Additional tests are performed that are deemed appropriate to the practitioner. After a treatment program is initiated, the specific areas of the lower extremity that were tender to palpation can be reassessed during and at the conclusion of treatment to see if the areas have improved in terms of tenderness and if not, to determine the underlying cause.

    Tissue Stress Theory is gaining popularity and this assessment of the lower extremity in my opinion is a valuable way to identify as well as gauge the progess of the patient.

    Below is more detailed information on my lower extremity assessment that is updated by information I have learned in Kevin Kirby’s books and elsewhere. Let me know if you think this is a good idea, if your already doing something just like this, or if you think any changes should be made.



    The purpose of performing the lower extremity assessment (LEA) is to systematically and qualitatively identify areas of tenderness that may be indicative of tissues under greater than normal stress. Performing the LEA prevents the practitioner from missing a potential problem.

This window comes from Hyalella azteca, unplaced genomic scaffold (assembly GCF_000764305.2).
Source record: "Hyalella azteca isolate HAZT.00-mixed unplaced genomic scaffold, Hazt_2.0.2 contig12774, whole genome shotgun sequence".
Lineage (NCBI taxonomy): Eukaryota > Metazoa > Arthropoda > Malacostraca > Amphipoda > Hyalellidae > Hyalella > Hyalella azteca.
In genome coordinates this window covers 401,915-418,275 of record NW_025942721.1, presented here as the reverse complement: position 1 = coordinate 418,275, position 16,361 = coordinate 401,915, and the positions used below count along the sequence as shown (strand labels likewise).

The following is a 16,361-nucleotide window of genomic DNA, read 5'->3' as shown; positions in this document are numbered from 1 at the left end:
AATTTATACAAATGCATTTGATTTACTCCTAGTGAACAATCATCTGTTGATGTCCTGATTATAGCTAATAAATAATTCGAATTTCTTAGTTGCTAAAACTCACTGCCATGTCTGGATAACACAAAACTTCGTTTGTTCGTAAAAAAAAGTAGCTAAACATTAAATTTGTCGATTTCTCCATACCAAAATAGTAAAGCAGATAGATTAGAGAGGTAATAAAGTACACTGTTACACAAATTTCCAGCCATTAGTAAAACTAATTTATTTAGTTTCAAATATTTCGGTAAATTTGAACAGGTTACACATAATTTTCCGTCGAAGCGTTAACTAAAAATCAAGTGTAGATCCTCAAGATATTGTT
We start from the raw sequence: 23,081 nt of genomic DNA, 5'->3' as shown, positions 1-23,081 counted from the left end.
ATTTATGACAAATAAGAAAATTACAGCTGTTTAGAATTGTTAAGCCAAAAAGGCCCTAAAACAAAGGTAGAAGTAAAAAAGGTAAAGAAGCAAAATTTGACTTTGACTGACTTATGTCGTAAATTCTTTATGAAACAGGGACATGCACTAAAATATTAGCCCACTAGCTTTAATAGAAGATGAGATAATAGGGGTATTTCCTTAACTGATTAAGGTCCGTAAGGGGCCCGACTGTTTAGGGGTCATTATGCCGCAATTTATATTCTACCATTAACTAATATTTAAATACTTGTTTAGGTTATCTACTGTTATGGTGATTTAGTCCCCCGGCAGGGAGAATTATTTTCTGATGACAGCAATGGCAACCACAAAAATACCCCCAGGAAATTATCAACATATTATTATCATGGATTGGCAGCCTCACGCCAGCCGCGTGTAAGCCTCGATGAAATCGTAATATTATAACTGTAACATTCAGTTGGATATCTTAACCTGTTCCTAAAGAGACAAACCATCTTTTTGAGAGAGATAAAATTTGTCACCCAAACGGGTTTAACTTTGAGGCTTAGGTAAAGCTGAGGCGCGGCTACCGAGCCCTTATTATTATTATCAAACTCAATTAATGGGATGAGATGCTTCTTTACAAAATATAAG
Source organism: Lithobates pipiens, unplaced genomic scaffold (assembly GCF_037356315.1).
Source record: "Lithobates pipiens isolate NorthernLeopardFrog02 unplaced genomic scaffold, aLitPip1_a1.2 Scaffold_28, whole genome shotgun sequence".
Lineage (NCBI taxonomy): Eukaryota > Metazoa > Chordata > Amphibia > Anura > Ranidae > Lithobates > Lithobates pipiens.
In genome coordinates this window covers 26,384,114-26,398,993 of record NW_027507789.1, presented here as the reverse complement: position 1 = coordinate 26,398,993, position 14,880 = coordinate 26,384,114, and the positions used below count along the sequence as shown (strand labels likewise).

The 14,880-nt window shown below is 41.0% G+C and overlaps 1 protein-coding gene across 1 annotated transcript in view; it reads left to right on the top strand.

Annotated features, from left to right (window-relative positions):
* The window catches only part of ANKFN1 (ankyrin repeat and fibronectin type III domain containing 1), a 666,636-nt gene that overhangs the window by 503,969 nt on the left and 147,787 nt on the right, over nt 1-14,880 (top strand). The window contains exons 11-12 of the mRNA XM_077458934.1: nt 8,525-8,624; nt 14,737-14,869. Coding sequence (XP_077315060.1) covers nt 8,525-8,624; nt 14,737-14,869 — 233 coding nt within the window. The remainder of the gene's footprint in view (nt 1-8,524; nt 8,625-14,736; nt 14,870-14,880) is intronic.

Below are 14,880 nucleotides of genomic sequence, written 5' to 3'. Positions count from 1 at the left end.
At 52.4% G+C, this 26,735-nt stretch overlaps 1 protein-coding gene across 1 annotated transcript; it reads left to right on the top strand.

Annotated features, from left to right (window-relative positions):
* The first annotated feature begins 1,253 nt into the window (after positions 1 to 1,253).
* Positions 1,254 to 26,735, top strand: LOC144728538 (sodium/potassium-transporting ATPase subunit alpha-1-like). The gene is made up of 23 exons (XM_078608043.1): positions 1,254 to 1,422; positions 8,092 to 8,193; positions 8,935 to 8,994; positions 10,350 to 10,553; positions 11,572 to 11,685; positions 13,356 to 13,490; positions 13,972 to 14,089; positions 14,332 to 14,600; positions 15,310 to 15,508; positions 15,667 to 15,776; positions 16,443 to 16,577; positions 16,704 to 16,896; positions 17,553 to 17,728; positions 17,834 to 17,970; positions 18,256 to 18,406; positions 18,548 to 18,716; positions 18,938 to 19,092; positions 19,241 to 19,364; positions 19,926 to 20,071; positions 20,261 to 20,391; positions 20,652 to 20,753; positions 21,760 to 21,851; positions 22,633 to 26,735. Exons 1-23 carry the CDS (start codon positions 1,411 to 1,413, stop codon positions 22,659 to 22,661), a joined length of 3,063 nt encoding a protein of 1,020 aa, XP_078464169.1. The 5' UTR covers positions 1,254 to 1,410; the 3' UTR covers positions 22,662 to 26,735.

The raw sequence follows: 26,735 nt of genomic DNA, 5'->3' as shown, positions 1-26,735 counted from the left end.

For example, a patient may present with a chief complaint of a
    wart or ingrown nail but also have pes plano valgus but deny any symptoms. Yet, when the LEA is performed, other areas of the lower extremity may be found to be tender on direct palpation by the patient even though the patient was previously unaware of that.